Osprey Aether 70 - a full load pack!

Author: [ trailpeak ]   Contact Author: trailpeakWed Mar 27 14:45:44 UTC 2013

Gord Parker, Alberta Editor (curently with Parks Canada on back-country Wolverine research expeditions, this pack received in winter and recently tested on back-country ski expeditions).

I was lucky enough to be the one to get the new Osprey Aether 70 pack for review and it's going to get a lot of user besides my initial winter back-country ski trips.

I don't know where to start on why I like this pack so much. I have to admit it's my first big Osprey pack, so I'm not sure how many of the features that impress me are 'old hat' to Osprey customers undoubtedly returning. once again though, I'm reminded why good equipment truly is a worthwhile investment. No more no-name crap for me.

Zipper pulls (I know! I'll start at the end of the alphabet). A small thing that can cause big frustration. This pack had great big loops to grab on with mittens. I got this pack in the early middle of the winter season, so it's only testing has been in winter conditions. For that matter the zippers too even are great, seeming to flow well in weird angles and all temps (usually the temps are affecting me mentally, so maybe all zippers work the same, but these do work well).

Tool loops and pockets. I had an Ice Ax and a camera tripod and an avvy probe, shovel and snow saw all fastened to the outside loops and all could be taken out without messing about with everything else.

Hip strap pockets - most of the big brands have these now, a great idea for sure. Osprey's hip pockets fit my GPS well and held it where I could both get at it easily and gave the unit a good view of the sky. Some fabrics and angles seem to attenuate GPS sensitivity, but in this pack, my Garmin had great signal strength every time I looked at it.

I'm looking forward to summer trips where I can test the 'Airscape' back mesh (my back gets really sweaty, ick), and it seems like it will breathe better than most. There is also a pouch for a hydration bladder and I've got a couple that will fit. One is coincidentally an Osprey 3L (100 oz for our southern friends) with the stiff backing and it does slip like butter, but my generic one also dropped in without trouble.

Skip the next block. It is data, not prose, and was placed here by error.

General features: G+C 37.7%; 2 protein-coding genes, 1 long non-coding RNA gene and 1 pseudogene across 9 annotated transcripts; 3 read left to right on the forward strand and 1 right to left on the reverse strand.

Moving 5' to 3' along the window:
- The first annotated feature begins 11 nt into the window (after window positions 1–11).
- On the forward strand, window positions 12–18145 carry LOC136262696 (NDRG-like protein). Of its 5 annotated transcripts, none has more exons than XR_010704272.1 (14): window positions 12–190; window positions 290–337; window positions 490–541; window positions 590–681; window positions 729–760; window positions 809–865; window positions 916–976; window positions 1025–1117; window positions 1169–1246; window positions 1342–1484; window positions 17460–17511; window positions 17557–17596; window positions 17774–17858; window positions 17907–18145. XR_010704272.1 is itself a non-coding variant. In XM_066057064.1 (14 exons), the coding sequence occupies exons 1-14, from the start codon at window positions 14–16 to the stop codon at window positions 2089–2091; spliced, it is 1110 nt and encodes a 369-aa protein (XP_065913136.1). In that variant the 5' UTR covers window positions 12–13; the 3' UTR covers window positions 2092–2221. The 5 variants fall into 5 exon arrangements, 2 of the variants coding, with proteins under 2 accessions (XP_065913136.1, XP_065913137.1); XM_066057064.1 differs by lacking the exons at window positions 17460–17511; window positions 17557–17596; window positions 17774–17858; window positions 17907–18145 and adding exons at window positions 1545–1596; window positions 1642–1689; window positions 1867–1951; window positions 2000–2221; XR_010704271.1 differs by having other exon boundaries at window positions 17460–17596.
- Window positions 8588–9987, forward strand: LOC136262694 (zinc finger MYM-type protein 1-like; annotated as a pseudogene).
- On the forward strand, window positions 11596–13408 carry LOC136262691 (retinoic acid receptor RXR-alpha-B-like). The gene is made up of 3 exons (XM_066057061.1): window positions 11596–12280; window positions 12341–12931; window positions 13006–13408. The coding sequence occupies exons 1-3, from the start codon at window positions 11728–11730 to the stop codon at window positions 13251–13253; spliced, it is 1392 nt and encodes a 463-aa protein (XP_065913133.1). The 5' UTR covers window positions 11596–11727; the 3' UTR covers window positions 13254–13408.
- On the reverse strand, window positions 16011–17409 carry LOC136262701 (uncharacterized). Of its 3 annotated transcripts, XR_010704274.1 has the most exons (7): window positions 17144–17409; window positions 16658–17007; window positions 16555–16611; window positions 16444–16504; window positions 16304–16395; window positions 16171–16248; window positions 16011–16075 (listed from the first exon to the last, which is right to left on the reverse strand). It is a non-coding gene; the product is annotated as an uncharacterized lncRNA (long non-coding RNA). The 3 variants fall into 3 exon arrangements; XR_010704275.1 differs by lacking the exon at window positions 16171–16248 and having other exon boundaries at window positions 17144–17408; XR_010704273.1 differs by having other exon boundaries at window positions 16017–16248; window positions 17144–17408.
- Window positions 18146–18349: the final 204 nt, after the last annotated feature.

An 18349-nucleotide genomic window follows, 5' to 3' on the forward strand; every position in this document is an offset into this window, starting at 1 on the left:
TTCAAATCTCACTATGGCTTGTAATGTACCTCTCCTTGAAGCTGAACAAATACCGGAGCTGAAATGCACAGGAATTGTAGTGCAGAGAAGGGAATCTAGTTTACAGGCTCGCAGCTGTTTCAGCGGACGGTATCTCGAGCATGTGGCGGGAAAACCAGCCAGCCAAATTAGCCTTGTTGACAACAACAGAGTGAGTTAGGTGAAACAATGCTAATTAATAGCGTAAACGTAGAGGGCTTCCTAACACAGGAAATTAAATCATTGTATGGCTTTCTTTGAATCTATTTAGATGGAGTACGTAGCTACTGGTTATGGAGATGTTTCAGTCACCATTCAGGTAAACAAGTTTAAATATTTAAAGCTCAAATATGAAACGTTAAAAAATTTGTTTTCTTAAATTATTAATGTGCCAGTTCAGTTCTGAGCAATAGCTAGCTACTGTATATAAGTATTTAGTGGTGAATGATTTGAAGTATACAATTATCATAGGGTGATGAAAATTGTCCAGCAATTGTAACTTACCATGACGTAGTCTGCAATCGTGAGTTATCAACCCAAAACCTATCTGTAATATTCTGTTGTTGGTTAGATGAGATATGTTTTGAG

Stiffening - since we're at the back/pack interface, it deserves a mention. Osprey has some wizzy spring rigid rods forming the frame that give a good mix of spring and rigidity making for a happy back. There is tech jargon for this technology which the Osprey site itself is happy to explain, but I think all the big pack reviewers at trailpeak are agreeing with me here. When I was a kid.... frames were big, and usually dug into you somewhere (as I was walking uphill in both directions), this I can say without exaggeration is the most comfortable pack I've ever worn.

Top and Bottom and Front entry points into the main pack body is very cool (not to mention handy!), but the Aether has taken it a step further with an adjustable fabric divider that definitely keeps things from shifting around. Granted, things in my pack mostly shift around as I'm rummaging around for things, so this pretty much guarantees they are where I expect them to be.

Waist cinch - the engineers among us will especially appreciate this... they have a system to get your waist strap *tight*. A virtual pulley giving a 2X mechanical advantage on the straps. One of my old packs in particular was really annoying, it had crappy buckles that were hard to cinch up tight.

I thought for a while the multitude of straps, cross straps, and other cinch points were overkill but getting everything in and tightened down well really reduced back strain and stress. As you turn, the pack goes with you and doesn't float or swish around. A great, solid but comfortable 'system'.

Osprey for sure seems to have some better ideas when it comes to packs (move over Ford). I don't know much about the company really, but I get a good vibe off of the pack and from their website. Read their "Pack Tech" section of the www. I thought I knew what I was doing but I came away with several hints and ideas for more efficient use of packs in general. To find negatives on a pack that is light years ahead of where packs were just a few years ago would be getting silly, but as with any pack, make sure you try first to ensure fit.

There was one minor thing that I didn’t completely agree with and it may well be due to trying to do things the way I've always done them rather than the way the designers envisioned it. I'm used to hanging my sleeping bag and mat off the bottom of the pack. The lower load straps are more on the bottom of the outside face of the pack, moving the load outwards. It just may take some getting used to and maybe it is just as comfortable, time will tell. I did notice it is better for standing the pack on the ground, so maybe it’s a good tradeoff.

For the typical application of 99.9% of the hikers out there, you will find the Aether 70 (or likely the whole series) will give you all the comfort and options you need for this journey and all those for along time to come.

Gord Parker, Alberta Editor, Trailpeak.com

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